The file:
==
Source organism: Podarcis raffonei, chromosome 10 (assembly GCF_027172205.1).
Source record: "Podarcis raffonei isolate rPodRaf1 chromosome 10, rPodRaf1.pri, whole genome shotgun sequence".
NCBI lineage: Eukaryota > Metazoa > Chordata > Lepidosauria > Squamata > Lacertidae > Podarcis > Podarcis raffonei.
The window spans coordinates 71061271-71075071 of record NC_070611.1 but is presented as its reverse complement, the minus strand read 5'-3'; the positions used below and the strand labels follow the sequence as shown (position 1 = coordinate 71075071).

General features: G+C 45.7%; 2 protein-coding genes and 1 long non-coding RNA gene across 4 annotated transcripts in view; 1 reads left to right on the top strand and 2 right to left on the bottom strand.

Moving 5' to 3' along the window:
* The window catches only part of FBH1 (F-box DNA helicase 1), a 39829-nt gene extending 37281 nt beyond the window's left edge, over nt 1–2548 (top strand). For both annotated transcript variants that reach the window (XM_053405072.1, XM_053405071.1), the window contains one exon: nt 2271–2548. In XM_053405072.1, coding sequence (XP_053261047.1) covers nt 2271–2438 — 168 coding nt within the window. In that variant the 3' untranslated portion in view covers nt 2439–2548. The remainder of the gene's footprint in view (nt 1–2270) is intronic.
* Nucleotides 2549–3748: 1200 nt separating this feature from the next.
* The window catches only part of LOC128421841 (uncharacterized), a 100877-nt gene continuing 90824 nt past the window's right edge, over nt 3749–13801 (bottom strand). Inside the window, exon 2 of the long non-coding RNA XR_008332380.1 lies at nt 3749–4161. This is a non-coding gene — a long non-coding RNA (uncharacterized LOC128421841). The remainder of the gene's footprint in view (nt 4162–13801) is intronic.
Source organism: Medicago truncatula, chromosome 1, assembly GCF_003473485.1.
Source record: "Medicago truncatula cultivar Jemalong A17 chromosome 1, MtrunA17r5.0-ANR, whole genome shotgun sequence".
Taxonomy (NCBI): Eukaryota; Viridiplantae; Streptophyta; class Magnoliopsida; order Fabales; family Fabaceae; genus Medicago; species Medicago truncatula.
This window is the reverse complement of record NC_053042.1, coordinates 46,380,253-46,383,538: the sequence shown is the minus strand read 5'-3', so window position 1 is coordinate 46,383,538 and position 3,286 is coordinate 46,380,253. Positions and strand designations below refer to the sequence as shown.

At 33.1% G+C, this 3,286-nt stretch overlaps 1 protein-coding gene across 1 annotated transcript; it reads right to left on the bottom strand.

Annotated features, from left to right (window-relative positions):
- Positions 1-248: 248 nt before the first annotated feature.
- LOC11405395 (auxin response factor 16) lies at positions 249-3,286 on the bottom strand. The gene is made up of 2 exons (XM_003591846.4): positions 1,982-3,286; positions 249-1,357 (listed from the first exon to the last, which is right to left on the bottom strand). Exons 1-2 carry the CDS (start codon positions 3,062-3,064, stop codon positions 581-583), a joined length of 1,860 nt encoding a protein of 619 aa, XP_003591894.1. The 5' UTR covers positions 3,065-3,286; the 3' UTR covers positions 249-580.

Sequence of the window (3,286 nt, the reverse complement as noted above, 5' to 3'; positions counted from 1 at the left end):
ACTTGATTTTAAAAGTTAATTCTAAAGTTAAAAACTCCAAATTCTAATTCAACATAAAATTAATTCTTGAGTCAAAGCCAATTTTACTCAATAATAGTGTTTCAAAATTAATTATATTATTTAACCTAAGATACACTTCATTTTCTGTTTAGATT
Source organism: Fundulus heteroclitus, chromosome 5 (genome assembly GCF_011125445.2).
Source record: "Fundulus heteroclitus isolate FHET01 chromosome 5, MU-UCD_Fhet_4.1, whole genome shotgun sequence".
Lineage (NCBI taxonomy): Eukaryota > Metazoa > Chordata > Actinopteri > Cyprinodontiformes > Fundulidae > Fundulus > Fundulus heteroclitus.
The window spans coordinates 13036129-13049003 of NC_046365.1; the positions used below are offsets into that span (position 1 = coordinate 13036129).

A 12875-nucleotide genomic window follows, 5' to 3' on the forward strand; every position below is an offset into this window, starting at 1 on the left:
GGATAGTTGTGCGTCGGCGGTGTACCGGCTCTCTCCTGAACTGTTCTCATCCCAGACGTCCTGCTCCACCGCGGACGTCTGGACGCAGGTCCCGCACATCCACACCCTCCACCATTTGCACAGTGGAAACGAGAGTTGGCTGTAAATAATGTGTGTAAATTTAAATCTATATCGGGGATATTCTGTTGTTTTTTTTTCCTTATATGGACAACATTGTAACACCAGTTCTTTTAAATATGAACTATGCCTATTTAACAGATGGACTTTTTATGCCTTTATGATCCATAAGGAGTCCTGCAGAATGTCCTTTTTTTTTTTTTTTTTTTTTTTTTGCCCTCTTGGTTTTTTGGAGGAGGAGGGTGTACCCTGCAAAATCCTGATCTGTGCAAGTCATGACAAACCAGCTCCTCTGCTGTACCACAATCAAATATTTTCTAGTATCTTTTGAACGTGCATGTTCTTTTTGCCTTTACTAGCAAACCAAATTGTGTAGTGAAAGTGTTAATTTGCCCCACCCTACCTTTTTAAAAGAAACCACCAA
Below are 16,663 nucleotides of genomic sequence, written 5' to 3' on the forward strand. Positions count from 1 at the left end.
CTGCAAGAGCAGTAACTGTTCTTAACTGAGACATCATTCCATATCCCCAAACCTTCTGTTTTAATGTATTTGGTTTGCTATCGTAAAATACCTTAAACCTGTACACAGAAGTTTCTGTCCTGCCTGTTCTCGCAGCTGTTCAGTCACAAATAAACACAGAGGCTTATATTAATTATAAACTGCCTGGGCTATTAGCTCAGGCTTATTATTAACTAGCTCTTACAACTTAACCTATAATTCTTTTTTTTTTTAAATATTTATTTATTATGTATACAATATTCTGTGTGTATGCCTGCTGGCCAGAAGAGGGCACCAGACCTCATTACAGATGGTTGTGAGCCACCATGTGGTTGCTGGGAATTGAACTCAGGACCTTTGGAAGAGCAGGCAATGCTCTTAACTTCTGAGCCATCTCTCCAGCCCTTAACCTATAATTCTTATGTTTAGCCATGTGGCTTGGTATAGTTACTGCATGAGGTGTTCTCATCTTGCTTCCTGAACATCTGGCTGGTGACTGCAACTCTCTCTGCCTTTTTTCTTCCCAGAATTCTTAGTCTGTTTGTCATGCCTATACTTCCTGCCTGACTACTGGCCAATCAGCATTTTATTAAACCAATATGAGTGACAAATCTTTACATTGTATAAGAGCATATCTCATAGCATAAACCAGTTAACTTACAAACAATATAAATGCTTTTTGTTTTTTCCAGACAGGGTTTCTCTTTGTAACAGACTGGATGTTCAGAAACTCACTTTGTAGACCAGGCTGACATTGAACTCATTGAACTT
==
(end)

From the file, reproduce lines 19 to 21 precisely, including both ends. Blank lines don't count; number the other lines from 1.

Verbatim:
ACTTGATTTTAAAAGTTAATTCTAAAGTTAAAAACTCCAAATTCTAATTCAACATAAAATTAATTCTTGAGTCAAAGCCAATTTTACTCAATAATAGTGTTTCAAAATTAATTATATTATTTAACCTAAGATACACTTCATTTTCTGTTTAGATT
Source organism: Fundulus heteroclitus, chromosome 5 (genome assembly GCF_011125445.2).
Source record: "Fundulus heteroclitus isolate FHET01 chromosome 5, MU-UCD_Fhet_4.1, whole genome shotgun sequence".